From what I have read of Betty Friedan-era 2nd Wave feminism, the rhetoric they used was about women taking the right to chose what role to play. In reality, I do not think it was any more radical than today’s “gentler” feminism. It is the cognitive dissonence their claims caused, the anger that making such claims stirred, that made them seem more “radical”. Most of the feminist writing I have seen celebrates a woman’s time with her children, so long as that role did not solely define her. So an attempt at achieving realisim in fiction by portraying a 1960s 2nd-wave feminist as (simply) angry and radical is problematic. Maybe you could find the stereotype in a few cities in the years 1968-1973, when small but media-savvy groups were turning to violent solutions, but those were more outliers then representatives of the mainstream movement. The streeotype is more useful as a way to dismiss, rather than as a way to understand.

      • Jonathan Langford says:

        I can’t speak to whether “most” of the classic women’s libbers of the 1960s and 1970s considered stay-at-home moms a traitor to the cause — but it was definitely a powerful strain in the rhetoric of the time. I’m sure that even at the time, there were more nuanced discussions of choice and the acknowledgment that choices might include home and family — but there was also a lot of rhetoric that had the effect of making women feel that if they chose to stay home, they were neglecting their own potential.

        This is important because I think you can’t really understand the attitude of many women in the Church at the time toward women’s lib without knowing the cultural context. Women who stayed home with their families in many cases felt attacked and belittled for that choice. The mobilization of LDS women in opposition to the ERA was not simply obedience to the directives of Church leaders; rather, it was also a deep-felt expression of many women who felt they had been marginalized and their voices unheard in the feminist debate.

        There’s an underlying irony that for many Mormon women of the period, empowerment expressed itself as opposition to traditional feminism. I don’t think we can adequately understand the resonances of “feminism” within the Mormon community, even today, without remembering that.

  3. Mahonri Stewart says:

    Howdy, Mark!

    Thanks for chiming in, bro! As always, you bring a lot to the table.

    I’m not for militant feminism– I’m not for militant anything– which is why I respond so powerfully to people like Brooks and Pearson. They speak with love and gentleness, and allow room for those who think differently than they do. But I do think you’re brushing with broad strokes by characterizing the entire feminist movement in the ’70s the way you have. Sure, I didn’t live through that era, but I’m a good enough student of history to have the general idea… and there were some very legitimate concerns being raised even in those days. Like in the ’60s, extreme circumstances sometimes spur extreme reactions– and even when disagree to the extent of those reactions, I think it is helpful to look into the cause of those reactions and see if there is a seed of truth there.

    Like you, I am pro-life (although I do make exception for the cause of rape, incest, or the endangerment of the life of the mother– like the Church does). I do not think that one person having certain choices taken away from them should beget a cycle where that person can then take away the choices of another (in this case, the unborn fetus’s right to life). That’s where I personally stand, and firmly so.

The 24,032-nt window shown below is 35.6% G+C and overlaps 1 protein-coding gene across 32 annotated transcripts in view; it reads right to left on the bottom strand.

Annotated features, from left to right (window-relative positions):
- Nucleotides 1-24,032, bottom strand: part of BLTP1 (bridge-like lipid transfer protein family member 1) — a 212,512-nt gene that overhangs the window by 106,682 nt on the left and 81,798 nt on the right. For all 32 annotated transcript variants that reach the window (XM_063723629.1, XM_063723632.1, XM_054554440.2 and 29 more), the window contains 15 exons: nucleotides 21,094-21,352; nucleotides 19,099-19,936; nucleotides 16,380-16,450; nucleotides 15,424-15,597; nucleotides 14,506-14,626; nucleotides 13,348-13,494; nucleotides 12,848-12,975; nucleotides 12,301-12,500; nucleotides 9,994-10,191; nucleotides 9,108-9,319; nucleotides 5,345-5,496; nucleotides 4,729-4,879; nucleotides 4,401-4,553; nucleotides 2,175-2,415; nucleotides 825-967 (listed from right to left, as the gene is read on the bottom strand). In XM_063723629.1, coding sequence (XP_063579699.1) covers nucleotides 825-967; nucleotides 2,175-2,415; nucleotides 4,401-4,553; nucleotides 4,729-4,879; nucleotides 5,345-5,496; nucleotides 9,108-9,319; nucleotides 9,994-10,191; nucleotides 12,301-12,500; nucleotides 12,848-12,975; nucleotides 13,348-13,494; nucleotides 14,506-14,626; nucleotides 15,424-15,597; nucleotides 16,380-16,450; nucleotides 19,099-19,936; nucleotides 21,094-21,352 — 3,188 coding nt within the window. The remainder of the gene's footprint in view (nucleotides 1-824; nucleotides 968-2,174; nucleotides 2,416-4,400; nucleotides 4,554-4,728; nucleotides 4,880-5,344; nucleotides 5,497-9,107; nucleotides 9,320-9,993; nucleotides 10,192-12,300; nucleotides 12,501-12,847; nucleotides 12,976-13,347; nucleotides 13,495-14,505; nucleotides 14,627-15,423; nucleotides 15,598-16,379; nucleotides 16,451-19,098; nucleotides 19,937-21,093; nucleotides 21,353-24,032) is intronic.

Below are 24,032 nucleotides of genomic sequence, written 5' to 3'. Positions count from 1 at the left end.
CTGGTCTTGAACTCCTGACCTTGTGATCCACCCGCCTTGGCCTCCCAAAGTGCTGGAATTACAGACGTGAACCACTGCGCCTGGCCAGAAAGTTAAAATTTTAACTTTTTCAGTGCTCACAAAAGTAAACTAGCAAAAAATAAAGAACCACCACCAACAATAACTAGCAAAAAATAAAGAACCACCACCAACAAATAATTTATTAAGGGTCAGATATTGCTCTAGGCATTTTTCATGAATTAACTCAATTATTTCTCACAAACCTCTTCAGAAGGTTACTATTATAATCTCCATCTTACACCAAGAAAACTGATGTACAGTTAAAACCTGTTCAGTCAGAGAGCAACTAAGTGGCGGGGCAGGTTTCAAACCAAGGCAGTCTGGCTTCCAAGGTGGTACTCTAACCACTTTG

However, in differentiating between these issues, I try and not to throw the baby out with the bath water. On the majority of feminist issues I tend to side with the party I feel most wronged. I have personally seen the pain that has been inadvertently caused to dear loved ones because of the cultural mindsets we sometimes hold in the Church. And there is much in scripture and Church history that blatantly contradicts much of what we still culturally hold onto.

  4. Mark Stewart says:

    Broad strokes? I think I qualified myself sufficiently with my ‘most’. If you look to the writings of the leadership at the time you will find little space for heterodox opinion in the feminist movement.

    “I also take issue with “I tend to side with the party I feel most wronged””

    I personally try to side with the party that is objectively correct. Your framing of the universe between victims and victimizers is disempowering and without logical weight.

    The ‘wronged’ have no engrained claim to truth. Everyone has been victim and victimizer, every day of their lives. Truth and correctness stand outside of that model. Christ isn’t correct because he was crucified, he was crucified because others were threatened by his truth-telling.

  5. Mahonri Stewart says:

    I agree with your positioning, of course everyone has been the victim and the perpetrator in their life. And, yes, there were extremists on both side of the argument. But I mean to imply by saying that those who have been “wronged,” have been wronged because they are on the side of the “truth telling,” much like you’re saying. Much of feminism, in my position, is truth telling. When I read the New Testament, I find Christ to be a radical feminist for his day. That’s where my personal beliefs lead me, but I also totally understand many of the points of the other side of the argument, of course.

  6. Mark Stewart says:

    “But I mean to imply by saying that those who have been “wronged,” have been wronged because they are on the side of the “truth telling,””

    Not what you said though: “I tend to side with the party I feel most wronged””